On entering and leaving the hospital, between entering different waiting rooms, and before and after the appointment, and on the way to and from the waiting room? Hand sanitizer. Most hospitals have them everywhere. Leave the germs you picked up in one area there! Leave hospital germs at the hospital, and non-hospital germs outside. We do the tablets and phones too if they have been played with since the last time.
This stuff is most important if you have really little kids. It’s not 100% brilliant, but it does a pretty darn good job. Even with sensory seeking kids who need to touch everything.
Let the kids bring something to do. Preferably something easy to clean. So, books and plastic toys. Not soft squishy cloth toys they need for bedtime. The less they are climbing over stuff, the less they are spreading around their own and others illnesses. But be realistic. They are kids. Some things you just have to let go. Sometimes you just need to shove them straight in the shower when you get home. (And yes, clothes straight into the washing machine.)
Social Distancing? It’s a pain, but it can be done
We have been doing this gig for years. We still get sick – but not more than average, even with above average levels of exposure. It is very hard. It sucks. But it can be done.
Social distancing? It’s a bitch, but you can do it.
Now I have no idea if this is relevant for a viral pandemic. But hopefully some of these things will help. Or at least start you thinking about how you will handle things with your own family. We can do this peeps!
When a family seeks help for their child, myths on giftedness are often weaponised against them. The desperation I saw among families – and even my own desperation at times – lead me to write my book on the history and science of Gifted Myths.
From the moment I realised we were on this roller-coaster of a journey, I have had as much to unlearn as to learn. Almost everything I knew, or thought I knew was wrong.
We will not be able to be there: our family’s disabilities mean hanging out in crowds at the best of times is a bad idea. But even if (like us) you can’t be there in person, there are things you can do to help with the climate strike.
Contact Your Local Representative
It is easy for politicians to write off climate protests as just ‘fringe’. This becomes much harder when they are inundated by messages, letters, phone calls or comments on social media from people in their electorate. One letter can go a long way.
Remember: politicians aren’t really leaders, they are followers. Give them a good reason to do something, like the threat of losing their job at the next election and watch those policies flip. But don’t wait for them. Start doing what you can today.
If you love what a business is doing to help the climate – contact them and thank them! Remember: businesses are there to make money. If doing good actually increases their sales or profile, they will be more likely to keep doing it.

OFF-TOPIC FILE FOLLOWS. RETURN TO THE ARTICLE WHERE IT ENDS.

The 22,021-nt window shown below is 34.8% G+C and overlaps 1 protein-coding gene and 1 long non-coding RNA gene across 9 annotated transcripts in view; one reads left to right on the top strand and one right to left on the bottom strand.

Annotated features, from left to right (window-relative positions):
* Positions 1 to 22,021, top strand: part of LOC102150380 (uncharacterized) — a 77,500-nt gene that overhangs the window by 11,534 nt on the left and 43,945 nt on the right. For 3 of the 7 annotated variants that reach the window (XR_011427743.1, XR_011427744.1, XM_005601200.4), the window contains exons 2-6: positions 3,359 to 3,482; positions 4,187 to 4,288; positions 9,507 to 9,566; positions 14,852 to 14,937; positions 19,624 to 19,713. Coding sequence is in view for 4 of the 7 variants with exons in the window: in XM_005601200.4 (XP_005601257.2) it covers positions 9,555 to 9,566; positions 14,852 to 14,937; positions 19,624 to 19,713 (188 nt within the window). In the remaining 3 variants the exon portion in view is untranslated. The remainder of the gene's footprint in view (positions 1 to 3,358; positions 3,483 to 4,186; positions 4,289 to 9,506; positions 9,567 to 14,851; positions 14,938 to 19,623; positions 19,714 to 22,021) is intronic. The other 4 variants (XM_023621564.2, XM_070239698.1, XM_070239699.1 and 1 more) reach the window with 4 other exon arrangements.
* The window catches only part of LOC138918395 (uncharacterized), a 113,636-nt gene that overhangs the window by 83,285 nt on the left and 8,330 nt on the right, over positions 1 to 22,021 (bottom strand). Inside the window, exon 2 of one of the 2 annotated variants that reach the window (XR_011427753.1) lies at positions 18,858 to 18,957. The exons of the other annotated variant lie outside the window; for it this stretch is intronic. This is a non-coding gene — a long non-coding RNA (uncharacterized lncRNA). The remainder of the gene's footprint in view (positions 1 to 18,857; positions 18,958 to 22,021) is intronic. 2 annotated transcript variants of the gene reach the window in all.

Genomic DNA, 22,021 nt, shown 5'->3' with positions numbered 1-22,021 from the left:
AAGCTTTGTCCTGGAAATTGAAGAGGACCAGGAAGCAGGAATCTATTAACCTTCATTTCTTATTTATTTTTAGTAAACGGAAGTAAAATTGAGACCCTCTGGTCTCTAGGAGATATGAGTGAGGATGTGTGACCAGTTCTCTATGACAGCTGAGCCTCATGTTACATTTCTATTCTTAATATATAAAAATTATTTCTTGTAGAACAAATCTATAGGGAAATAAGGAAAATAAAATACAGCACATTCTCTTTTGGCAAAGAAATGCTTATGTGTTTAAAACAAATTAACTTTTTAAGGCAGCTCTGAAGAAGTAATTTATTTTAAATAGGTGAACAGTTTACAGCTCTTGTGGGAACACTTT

Use a business which isn’t quite up to scratch? Then send them a message too. Keep it polite, and be prepared to walk if they don’t change. Maybe research alternatives on Sept. 20th.
We changed our power supplier years ago when we realised we could ‘go green’ AND cut our power bill at the same time. Sometimes, there are win – win solutions out there!
Go plant a plant if you have a garden – or a spare pot. Start a compost or bokashi bin (some councils offer discounts to buy one). Look up if your council does green waste / food waste recycling – good for all the food waste that can’t go in the compost easily!
We started keeping the tops of carrots with leaves. Then we plant them. It’s not about getting carrots – just having green in the garden. It’s an experiment! Check out the sad forlorn section of your fridge. You may have a sprouting vege or two you can chuck in a pot already.
I personally love propagating rosemary. I put cuttings of rosemary all around the house (they look beautiful), and when they develop roots, in the garden they go!
NB. We don’t ‘own’ our garden. We sought permission from the body corp of our flat to redevelop a neglected corner of the common area. Now we have orange, lemon and apple trees, rosemary, peas, strawberries, nectarines, a few native shrubs and trees, lavender, lilies and lots and lots of geraniums. It’s Darwinian gardening (if it lives under our neglectful brown thumbs, it stays).
I know it feels like a small thing: but we won’t ‘fix’ things with one big magic wand. It’s going to take lots of people doing lots of different things. Small doesn’t mean nothing!
Reduce Something If You Can’t Get Rid of It
We do our best to eliminate things like plastic but – newsflash! With severe allergies in the house, we *have* to use stuff that is in packages. Alas, every bulk site we have found has so much cross contamination, it’s a death zone.
But we do our best. We cut down where we can’t eliminate: Each bit of plastic not used, is one less bit of waste. And using the plastic you have is better than throwing it away. No one’s perfect. And if you get too caught up in being ‘perfect’, you’re going to start getting grumpy, and pretty soon you’re in the ‘eh, this is too hard’ zone.
Try One More Meal a Week Without Meat